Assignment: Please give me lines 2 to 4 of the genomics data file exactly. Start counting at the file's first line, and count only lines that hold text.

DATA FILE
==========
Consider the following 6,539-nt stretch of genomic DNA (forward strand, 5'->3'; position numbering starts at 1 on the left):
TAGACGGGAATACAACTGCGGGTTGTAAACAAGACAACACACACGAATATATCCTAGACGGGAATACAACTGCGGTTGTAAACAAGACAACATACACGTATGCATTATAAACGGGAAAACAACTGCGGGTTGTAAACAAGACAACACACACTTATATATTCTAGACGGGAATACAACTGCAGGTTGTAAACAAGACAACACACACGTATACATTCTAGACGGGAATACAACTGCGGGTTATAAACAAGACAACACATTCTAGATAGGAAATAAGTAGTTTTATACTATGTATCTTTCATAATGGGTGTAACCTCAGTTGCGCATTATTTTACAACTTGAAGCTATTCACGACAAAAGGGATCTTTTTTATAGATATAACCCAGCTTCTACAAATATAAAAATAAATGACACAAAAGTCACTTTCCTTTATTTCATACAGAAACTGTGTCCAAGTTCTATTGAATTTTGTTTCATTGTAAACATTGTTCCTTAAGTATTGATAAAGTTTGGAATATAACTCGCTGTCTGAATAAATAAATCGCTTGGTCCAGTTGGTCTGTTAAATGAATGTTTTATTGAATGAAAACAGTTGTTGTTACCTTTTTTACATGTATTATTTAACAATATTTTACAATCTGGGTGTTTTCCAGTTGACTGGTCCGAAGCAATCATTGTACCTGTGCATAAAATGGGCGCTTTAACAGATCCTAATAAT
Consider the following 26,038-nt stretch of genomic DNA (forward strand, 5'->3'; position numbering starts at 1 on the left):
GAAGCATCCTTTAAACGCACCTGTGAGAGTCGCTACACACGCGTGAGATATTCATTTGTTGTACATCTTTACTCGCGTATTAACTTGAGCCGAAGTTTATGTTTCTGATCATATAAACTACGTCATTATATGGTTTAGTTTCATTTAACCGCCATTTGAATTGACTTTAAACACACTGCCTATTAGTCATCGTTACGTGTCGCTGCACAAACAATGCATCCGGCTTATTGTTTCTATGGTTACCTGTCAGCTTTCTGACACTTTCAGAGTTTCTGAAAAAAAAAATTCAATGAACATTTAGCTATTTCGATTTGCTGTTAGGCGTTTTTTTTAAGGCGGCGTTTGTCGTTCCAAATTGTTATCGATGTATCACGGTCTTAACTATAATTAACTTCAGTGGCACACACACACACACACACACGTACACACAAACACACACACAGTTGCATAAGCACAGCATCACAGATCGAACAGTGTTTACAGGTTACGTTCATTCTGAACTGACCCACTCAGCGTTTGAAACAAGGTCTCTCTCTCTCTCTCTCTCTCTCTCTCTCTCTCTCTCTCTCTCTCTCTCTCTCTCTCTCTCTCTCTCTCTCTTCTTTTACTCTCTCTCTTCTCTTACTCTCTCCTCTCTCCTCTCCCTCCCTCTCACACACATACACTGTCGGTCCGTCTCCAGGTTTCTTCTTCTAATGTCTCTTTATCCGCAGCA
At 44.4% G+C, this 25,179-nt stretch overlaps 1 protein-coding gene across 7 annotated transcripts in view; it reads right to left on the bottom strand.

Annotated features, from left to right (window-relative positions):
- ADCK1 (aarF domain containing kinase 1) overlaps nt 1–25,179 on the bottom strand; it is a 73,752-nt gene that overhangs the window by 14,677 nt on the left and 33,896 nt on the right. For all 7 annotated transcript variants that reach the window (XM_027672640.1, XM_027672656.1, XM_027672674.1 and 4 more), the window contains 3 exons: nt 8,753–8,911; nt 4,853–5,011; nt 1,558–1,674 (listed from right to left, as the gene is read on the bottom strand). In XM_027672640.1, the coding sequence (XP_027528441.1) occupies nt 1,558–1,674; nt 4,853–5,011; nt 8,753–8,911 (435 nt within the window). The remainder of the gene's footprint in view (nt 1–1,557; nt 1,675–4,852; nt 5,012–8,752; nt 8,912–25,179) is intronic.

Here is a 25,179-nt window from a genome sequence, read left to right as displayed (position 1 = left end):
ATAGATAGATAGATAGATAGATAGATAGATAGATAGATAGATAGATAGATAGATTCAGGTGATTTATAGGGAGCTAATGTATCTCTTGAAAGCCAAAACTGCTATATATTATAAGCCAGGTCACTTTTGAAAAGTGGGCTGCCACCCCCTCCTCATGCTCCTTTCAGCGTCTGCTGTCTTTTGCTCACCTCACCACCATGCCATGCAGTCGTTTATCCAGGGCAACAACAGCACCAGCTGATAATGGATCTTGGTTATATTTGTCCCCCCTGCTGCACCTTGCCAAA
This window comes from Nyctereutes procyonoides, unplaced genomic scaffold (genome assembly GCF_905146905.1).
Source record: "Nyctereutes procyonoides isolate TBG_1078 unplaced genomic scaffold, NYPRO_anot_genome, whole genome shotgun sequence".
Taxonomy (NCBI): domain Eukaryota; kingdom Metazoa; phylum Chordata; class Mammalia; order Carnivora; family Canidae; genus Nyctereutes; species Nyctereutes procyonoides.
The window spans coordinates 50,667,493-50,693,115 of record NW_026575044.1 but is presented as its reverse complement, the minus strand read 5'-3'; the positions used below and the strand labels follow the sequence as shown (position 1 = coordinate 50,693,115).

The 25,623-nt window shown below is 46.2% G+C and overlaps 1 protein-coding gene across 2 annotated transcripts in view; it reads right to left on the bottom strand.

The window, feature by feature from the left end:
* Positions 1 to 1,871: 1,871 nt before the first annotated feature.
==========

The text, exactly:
TAGACGGGAATACAACTGCGGGTTGTAAACAAGACAACACACACGAATATATCCTAGACGGGAATACAACTGCGGTTGTAAACAAGACAACATACACGTATGCATTATAAACGGGAAAACAACTGCGGGTTGTAAACAAGACAACACACACTTATATATTCTAGACGGGAATACAACTGCAGGTTGTAAACAAGACAACACACACGTATACATTCTAGACGGGAATACAACTGCGGGTTATAAACAAGACAACACATTCTAGATAGGAAATAAGTAGTTTTATACTATGTATCTTTCATAATGGGTGTAACCTCAGTTGCGCATTATTTTACAACTTGAAGCTATTCACGACAAAAGGGATCTTTTTTATAGATATAACCCAGCTTCTACAAATATAAAAATAAATGACACAAAAGTCACTTTCCTTTATTTCATACAGAAACTGTGTCCAAGTTCTATTGAATTTTGTTTCATTGTAAACATTGTTCCTTAAGTATTGATAAAGTTTGGAATATAACTCGCTGTCTGAATAAATAAATCGCTTGGTCCAGTTGGTCTGTTAAATGAATGTTTTATTGAATGAAAACAGTTGTTGTTACCTTTTTTACATGTATTATTTAACAATATTTTACAATCTGGGTGTTTTCCAGTTGACTGGTCCGAAGCAATCATTGTACCTGTGCATAAAATGGGCGCTTTAACAGATCCTAATAAT
Consider the following 26,038-nt stretch of genomic DNA (forward strand, 5'->3'; position numbering starts at 1 on the left):
GAAGCATCCTTTAAACGCACCTGTGAGAGTCGCTACACACGCGTGAGATATTCATTTGTTGTACATCTTTACTCGCGTATTAACTTGAGCCGAAGTTTATGTTTCTGATCATATAAACTACGTCATTATATGGTTTAGTTTCATTTAACCGCCATTTGAATTGACTTTAAACACACTGCCTATTAGTCATCGTTACGTGTCGCTGCACAAACAATGCATCCGGCTTATTGTTTCTATGGTTACCTGTCAGCTTTCTGACACTTTCAGAGTTTCTGAAAAAAAAAATTCAATGAACATTTAGCTATTTCGATTTGCTGTTAGGCGTTTTTTTTAAGGCGGCGTTTGTCGTTCCAAATTGTTATCGATGTATCACGGTCTTAACTATAATTAACTTCAGTGGCACACACACACACACACACACGTACACACAAACACACACACAGTTGCATAAGCACAGCATCACAGATCGAACAGTGTTTACAGGTTACGTTCATTCTGAACTGACCCACTCAGCGTTTGAAACAAGGTCTCTCTCTCTCTCTCTCTCTCTCTCTCTCTCTCTCTCTCTCTCTCTCTCTCTCTCTCTCTCTCTCTCTCTCTTCTTTTACTCTCTCTCTTCTCTTACTCTCTCCTCTCTCCTCTCCCTCCCTCTCACACACATACACTGTCGGTCCGTCTCCAGGTTTCTTCTTCTAATGTCTCTTTATCCGCAGCA